Abstract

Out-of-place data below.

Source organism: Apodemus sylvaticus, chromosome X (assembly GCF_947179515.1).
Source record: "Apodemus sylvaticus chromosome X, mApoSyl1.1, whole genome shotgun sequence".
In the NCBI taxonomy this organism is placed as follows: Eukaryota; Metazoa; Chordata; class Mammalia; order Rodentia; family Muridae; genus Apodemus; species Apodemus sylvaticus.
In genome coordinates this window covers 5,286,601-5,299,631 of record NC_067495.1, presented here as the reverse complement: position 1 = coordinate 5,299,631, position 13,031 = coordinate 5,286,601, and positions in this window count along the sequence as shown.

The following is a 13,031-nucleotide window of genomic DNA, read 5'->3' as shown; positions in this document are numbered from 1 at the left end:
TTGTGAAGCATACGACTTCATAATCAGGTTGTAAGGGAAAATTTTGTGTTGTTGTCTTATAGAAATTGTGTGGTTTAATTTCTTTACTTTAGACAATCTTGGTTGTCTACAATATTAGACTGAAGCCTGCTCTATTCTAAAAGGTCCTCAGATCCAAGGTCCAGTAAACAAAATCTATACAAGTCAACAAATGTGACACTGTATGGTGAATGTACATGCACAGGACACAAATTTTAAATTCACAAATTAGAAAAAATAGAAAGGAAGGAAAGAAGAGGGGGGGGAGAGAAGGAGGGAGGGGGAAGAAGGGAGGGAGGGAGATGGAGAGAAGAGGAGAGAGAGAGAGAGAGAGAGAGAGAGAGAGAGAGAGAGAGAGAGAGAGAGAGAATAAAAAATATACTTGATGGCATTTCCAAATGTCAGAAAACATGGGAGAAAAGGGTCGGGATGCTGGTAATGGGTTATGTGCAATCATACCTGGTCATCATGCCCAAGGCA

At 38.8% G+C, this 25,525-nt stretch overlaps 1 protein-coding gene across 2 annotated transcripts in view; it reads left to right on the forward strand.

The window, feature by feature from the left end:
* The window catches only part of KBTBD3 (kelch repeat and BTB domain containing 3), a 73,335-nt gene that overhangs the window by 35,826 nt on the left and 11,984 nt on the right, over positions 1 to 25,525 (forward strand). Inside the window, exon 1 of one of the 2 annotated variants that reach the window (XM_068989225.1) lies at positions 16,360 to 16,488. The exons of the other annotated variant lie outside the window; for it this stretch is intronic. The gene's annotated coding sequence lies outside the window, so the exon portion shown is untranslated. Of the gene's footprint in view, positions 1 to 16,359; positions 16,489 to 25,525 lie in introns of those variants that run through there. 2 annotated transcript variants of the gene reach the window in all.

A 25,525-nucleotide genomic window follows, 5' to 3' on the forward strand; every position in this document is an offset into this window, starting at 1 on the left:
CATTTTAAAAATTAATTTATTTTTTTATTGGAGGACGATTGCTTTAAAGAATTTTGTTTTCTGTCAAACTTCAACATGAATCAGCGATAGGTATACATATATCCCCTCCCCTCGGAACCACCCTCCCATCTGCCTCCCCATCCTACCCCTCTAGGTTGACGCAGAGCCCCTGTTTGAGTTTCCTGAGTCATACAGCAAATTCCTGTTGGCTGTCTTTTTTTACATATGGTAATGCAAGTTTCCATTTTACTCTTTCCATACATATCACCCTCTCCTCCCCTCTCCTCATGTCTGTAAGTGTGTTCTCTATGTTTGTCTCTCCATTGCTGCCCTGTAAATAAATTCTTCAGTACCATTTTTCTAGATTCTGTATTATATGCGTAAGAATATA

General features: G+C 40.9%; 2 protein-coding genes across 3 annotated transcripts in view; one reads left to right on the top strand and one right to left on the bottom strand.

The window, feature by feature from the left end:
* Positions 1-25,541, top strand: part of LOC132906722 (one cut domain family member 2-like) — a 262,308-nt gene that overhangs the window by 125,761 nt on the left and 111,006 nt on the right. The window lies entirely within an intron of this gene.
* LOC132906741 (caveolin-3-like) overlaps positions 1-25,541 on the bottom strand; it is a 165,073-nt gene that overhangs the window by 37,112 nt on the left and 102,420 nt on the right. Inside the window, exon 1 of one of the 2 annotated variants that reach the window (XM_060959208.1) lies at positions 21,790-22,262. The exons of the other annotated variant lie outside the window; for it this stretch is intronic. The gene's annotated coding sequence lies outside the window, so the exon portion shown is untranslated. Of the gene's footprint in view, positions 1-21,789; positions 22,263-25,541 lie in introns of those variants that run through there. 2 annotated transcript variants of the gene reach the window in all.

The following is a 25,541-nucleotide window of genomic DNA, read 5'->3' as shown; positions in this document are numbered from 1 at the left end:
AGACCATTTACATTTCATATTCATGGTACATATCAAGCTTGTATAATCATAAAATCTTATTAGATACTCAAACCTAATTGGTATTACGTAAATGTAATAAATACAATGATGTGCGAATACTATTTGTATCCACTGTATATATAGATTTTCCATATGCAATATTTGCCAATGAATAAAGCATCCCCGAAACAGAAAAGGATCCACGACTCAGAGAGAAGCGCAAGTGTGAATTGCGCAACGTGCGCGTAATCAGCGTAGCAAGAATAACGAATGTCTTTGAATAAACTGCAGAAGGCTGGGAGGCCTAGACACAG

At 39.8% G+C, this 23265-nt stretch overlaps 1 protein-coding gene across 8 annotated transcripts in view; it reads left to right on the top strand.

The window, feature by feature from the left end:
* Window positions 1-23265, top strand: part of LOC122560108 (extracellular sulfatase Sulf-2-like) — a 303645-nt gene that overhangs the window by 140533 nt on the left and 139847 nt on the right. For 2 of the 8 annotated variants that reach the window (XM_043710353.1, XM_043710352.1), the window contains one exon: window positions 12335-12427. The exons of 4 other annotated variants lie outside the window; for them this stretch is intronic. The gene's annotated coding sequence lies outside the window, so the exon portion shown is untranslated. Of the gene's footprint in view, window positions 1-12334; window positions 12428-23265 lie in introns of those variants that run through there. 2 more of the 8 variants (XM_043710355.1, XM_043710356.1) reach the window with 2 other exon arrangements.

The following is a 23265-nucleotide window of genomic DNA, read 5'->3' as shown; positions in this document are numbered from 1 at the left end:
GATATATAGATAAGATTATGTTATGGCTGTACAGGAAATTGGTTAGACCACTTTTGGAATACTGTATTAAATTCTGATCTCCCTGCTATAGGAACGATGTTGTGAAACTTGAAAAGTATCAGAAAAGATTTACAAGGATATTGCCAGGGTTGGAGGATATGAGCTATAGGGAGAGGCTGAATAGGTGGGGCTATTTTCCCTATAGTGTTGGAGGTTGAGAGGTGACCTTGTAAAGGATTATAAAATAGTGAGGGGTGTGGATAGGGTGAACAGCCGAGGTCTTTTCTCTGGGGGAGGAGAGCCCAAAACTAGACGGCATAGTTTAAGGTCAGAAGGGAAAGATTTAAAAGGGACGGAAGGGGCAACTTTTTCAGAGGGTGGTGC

The Walcott-Rust Quarry echinoderm fauna lived at the base of a carbonate ramp in moderately deep water (Benthic Assemblage 5 of Boucot and others) below wave base for all or most storms but within the photic zone. The inhabitants of the soft substrate were buried rapidly by distal carbonate turbidity currents or mudflows. Because of the episodic sedimentation, the organisms were opportunistic. The suspension-feeding echinoderms include nine crinoids, a rhombiferan, and a paracrinoid. They occur with a variety of filter-feeding bryozoan colonies, a few brachiopods, and numerous trilobites. Most suspension-feeding echinoderms were attached by small holdfasts to hard shelly substrates. Some of these substrates lay on the seafloor, whereas others may have been elevated when the larvae settled. Other types of holdfasts are distal stems that are tightly and permanently coiled around crinoid stems, open distal stem coils that lay on the substrate or were wrapped around soft objects, and recumbent stems running along the seafloor. The echinoderms occupied levels from the seafloor to almost a meter above it, whereas the bryozoans and brachiopods ranged from the seabed to a maximum height of about 10 cm. The sizes of the echinoderm food grooves and comparisons with their modern analogues along with filtration theory indicate that they ate food particles that were mostly larger than those taken by bryozoans. In general, the different taxa of suspension-feeding echinoderms living at the same elevation above the seafloor collected food particles of different maximum sizes and different mean sizes; however, they overlapped greatly with respect to smaller food items. The various crinoid species were able to feed at different ranges of ambient current velocities, which also tended to separate them ecologically. Crinoids having narrow food grooves were restricted to feeding on small food particles but they caught food items over a wide range of current velocities; the converse is also true, which suggests an evolutionary or behavioral tradeoff. As in most Ordovician crinoid communities, predation was comparatively low. Regenerated arms in crinoids reflect predation on about 1.8% of the individuals in the fauna and the most likely fossilized culprits are trilobites and straight nautiloids. Competition for space and attachment sites within and between species of the Walcott-Rust Quarry crinoid and rhombiferan assemblages does not seem to have been significant in regulating their ecological structure. Comparison with shallow-water crinoid assemblages of roughly the same age demonstrates that the Walcott-Rust Quarry faunas were less diverse and less complex. This could be caused by one or more of the following conditions that affected the Walcott-Rust fauna: lower average current velocities, the episodic sedimentological disturbances, higher suspended sediment content in the water, and softer substrates.

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